AG: Michigan redistricting commission likely violated constitution with closed door meeting
LANSING, Mich. - Michigan's Independent Citizen's Redistricting Commission is facing criticism from the state attorney general after the new group held a closed session meeting that should have been available to the public.
Labeling the move 'repugnant," Attorney General Dana Nessel admonished the redistricting group for discussing its plans to rewrite district boundaries out of the public eye. In an opinion released Monday, the AG argued it was "imperative" that decisions made by the commission be done in a public manner.
"The citizens of this state are owed a transparent process and the Commission must do its best to meet that expectation," wrote Nessel. The meeting in question occurred on Oct. 27 and included the discussion of two memos that have yet to be released to the public.
The legal team representing the commission has argued the memos discussed during the hour-and-a-half-long meeting were exempt from disclosure.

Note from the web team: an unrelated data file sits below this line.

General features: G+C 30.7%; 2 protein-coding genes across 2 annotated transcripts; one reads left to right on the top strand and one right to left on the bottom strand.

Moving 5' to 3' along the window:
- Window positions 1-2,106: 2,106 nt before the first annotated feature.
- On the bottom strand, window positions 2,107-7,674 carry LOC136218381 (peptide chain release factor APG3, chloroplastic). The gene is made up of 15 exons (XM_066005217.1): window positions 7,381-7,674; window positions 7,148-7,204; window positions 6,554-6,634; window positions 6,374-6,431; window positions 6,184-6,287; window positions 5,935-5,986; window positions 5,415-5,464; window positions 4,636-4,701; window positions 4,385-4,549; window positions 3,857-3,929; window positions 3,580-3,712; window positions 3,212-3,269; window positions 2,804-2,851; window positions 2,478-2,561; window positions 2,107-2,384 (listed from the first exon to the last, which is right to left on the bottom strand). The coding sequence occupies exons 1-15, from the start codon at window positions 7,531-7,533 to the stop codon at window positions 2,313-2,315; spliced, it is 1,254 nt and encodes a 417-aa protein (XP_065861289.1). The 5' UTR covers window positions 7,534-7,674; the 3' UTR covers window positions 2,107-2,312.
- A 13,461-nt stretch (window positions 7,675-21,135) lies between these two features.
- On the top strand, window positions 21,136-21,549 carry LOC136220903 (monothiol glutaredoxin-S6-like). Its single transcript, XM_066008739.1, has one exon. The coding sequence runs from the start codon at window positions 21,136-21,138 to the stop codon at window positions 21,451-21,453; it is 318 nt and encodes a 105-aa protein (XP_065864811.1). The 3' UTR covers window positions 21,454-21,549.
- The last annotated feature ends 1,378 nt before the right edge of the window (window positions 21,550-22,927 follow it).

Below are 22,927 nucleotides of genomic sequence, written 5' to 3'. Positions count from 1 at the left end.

Yet the ballot initiative that was approved by voters in 2018 included language that required the map-drawing process to be done in open meetings.
In Nessel's opinion, she admitted that while there may be times when the commission could meet in closed sessions and it was out of the scope of her opinion to determine what should be included and what doesn't need to be. But, according to the 14-page opinion, the memos that were discussed referred to "business" that would help the members in their "developing, drafting, and adopting the redistricting plans."
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"If this presumption is correct, then the Commission was conducting ‘business’ that should have been done in an open meeting," read the opinion.
The memos discussed during the closed session were titled "Voting Rights Act" and "The History of Discrimination in the State of Michigan and its Influence on Voting."
Nessel was first asked to consider the commission's move from state Senators Ed McBroom and Jeff Irwin.